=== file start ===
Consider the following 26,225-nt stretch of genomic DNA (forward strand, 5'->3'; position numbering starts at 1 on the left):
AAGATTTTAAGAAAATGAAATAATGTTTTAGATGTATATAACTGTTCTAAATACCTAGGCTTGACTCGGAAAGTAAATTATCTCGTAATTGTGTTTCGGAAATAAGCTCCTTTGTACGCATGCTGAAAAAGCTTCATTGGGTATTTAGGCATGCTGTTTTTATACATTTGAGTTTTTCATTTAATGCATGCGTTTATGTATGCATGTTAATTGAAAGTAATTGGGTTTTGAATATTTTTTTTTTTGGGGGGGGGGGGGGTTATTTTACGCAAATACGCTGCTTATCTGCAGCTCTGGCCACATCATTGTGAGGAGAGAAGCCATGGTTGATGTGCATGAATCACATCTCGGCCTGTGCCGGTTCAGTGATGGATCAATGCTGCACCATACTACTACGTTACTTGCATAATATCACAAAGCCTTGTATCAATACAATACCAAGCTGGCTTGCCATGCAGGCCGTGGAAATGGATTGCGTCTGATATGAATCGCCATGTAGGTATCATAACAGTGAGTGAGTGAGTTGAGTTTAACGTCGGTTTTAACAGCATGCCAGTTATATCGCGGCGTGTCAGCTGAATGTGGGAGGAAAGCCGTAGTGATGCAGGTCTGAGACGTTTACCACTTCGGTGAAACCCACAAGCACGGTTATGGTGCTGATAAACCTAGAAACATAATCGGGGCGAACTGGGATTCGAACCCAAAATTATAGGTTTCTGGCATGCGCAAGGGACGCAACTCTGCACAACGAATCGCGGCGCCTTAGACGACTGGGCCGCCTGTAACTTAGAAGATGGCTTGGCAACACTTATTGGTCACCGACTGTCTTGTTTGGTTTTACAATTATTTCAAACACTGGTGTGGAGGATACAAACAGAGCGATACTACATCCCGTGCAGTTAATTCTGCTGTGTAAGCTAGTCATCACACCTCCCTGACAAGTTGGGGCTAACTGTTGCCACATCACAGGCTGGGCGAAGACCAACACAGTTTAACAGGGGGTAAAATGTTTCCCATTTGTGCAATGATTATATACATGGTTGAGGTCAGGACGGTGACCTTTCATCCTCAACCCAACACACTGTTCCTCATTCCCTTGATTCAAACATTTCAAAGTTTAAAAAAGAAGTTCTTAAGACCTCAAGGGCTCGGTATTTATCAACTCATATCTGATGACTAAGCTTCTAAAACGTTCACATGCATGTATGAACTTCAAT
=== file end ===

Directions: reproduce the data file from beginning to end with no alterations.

Consider the following 26,225-nt stretch of genomic DNA (forward strand, 5'->3'; position numbering starts at 1 on the left):
AAGATTTTAAGAAAATGAAATAATGTTTTAGATGTATATAACTGTTCTAAATACCTAGGCTTGACTCGGAAAGTAAATTATCTCGTAATTGTGTTTCGGAAATAAGCTCCTTTGTACGCATGCTGAAAAAGCTTCATTGGGTATTTAGGCATGCTGTTTTTATACATTTGAGTTTTTCATTTAATGCATGCGTTTATGTATGCATGTTAATTGAAAGTAATTGGGTTTTGAATATTTTTTTTTTTGGGGGGGGGGGGGGTTATTTTACGCAAATACGCTGCTTATCTGCAGCTCTGGCCACATCATTGTGAGGAGAGAAGCCATGGTTGATGTGCATGAATCACATCTCGGCCTGTGCCGGTTCAGTGATGGATCAATGCTGCACCATACTACTACGTTACTTGCATAATATCACAAAGCCTTGTATCAATACAATACCAAGCTGGCTTGCCATGCAGGCCGTGGAAATGGATTGCGTCTGATATGAATCGCCATGTAGGTATCATAACAGTGAGTGAGTGAGTTGAGTTTAACGTCGGTTTTAACAGCATGCCAGTTATATCGCGGCGTGTCAGCTGAATGTGGGAGGAAAGCCGTAGTGATGCAGGTCTGAGACGTTTACCACTTCGGTGAAACCCACAAGCACGGTTATGGTGCTGATAAACCTAGAAACATAATCGGGGCGAACTGGGATTCGAACCCAAAATTATAGGTTTCTGGCATGCGCAAGGGACGCAACTCTGCACAACGAATCGCGGCGCCTTAGACGACTGGGCCGCCTGTAACTTAGAAGATGGCTTGGCAACACTTATTGGTCACCGACTGTCTTGTTTGGTTTTACAATTATTTCAAACACTGGTGTGGAGGATACAAACAGAGCGATACTACATCCCGTGCAGTTAATTCTGCTGTGTAAGCTAGTCATCACACCTCCCTGACAAGTTGGGGCTAACTGTTGCCACATCACAGGCTGGGCGAAGACCAACACAGTTTAACAGGGGGTAAAATGTTTCCCATTTGTGCAATGATTATATACATGGTTGAGGTCAGGACGGTGACCTTTCATCCTCAACCCAACACACTGTTCCTCATTCCCTTGATTCAAACATTTCAAAGTTTAAAAAAGAAGTTCTTAAGACCTCAAGGGCTCGGTATTTATCAACTCATATCTGATGACTAAGCTTCTAAAACGTTCACATGCATGTATGAACTTCAAT